David chats about working from home and offers six easy tips to help you.
Working from home has been an unexpected blessing, curse or fast-moving, roller coaster combination of the two. Whatever your experience, I think we can all agree it’s very different to working ‘at the office’ and one area we all may need to consider is how we switch into ‘work mode’ and then ‘decompress’ at the end of the working day back into ‘home mode’.
During the first few weeks of working from home, my days were longer and harder than I had been used to. I noticed I was getting tetchy throughout the day when ‘home stuff’ interrupted. I would also punish my laptop up to the absolute limit of ‘home time’ but the journey back ‘home’ was only 5 metres. Normally (as if there was such a thing) the journey was between 30 minutes and a couple of hours depending on where I had been working… by which time I had fully switched off and naturally decompressed into ‘home mode’.
So, to cope better with home-working, I needed to find a way to have a clear distinction between work and home and replace the journey home with a different and deliberate form of decompression (referring to the dictionary definition of ‘reduction in pressure’). So, here are six easy things you can do that have served me well. I hope you find them useful.
Have a specific workspace – not always easy to have a separate room unless you’re lucky enough to have a home office or study but have a space where you ‘go to work’.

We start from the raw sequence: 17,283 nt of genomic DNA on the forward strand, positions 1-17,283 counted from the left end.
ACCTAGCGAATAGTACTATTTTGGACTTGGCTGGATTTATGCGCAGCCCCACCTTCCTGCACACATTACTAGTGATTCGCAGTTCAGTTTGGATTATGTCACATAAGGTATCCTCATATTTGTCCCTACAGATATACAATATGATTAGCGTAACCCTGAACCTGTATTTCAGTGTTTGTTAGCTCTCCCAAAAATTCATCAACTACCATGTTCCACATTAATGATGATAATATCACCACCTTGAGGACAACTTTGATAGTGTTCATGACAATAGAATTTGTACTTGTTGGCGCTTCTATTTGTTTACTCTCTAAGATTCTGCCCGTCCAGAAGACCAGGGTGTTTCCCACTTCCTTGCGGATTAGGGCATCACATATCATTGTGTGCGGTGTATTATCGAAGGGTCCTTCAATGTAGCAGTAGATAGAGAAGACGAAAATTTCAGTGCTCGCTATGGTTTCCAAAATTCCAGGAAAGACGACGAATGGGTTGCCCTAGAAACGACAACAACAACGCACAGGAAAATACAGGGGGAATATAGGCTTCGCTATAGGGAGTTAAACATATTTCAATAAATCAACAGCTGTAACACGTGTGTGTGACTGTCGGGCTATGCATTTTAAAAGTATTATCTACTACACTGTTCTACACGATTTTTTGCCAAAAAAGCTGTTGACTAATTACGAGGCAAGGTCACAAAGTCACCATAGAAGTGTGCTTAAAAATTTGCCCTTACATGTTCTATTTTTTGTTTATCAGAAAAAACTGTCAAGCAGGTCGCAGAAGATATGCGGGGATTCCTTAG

Have clear boundaries – if you don’t live alone, make sure others know what the rules are when you ‘go to work’. Be clear about when you’re available and what for (such as answering the door or house phone, or taking the washing in if it rains!).
Have a hard stop – have a specific ‘end of working day limit’ and make sure that your colleagues and clients know what it is… then stick to it.
Pack up before leaving – make sure you pack away all your work stuff as if you’re leaving a hot desk at the office… I even still use my rucksack to pack up and then carry it with me on the ‘journey home’.
Have a fake journey home – create some physical distance and movement between your workspace and home… I literally put my coat on and carry my rucksack with me as I recreate my normal walk from the station.
Switch off and switch on – take some time for an alternative activity that’s not linked to work. Read the paper, do the crossword, listen to music… the sort of stuff you’d do on an actual journey home. This will wake up the non-work brain muscles and let the work ones shut down.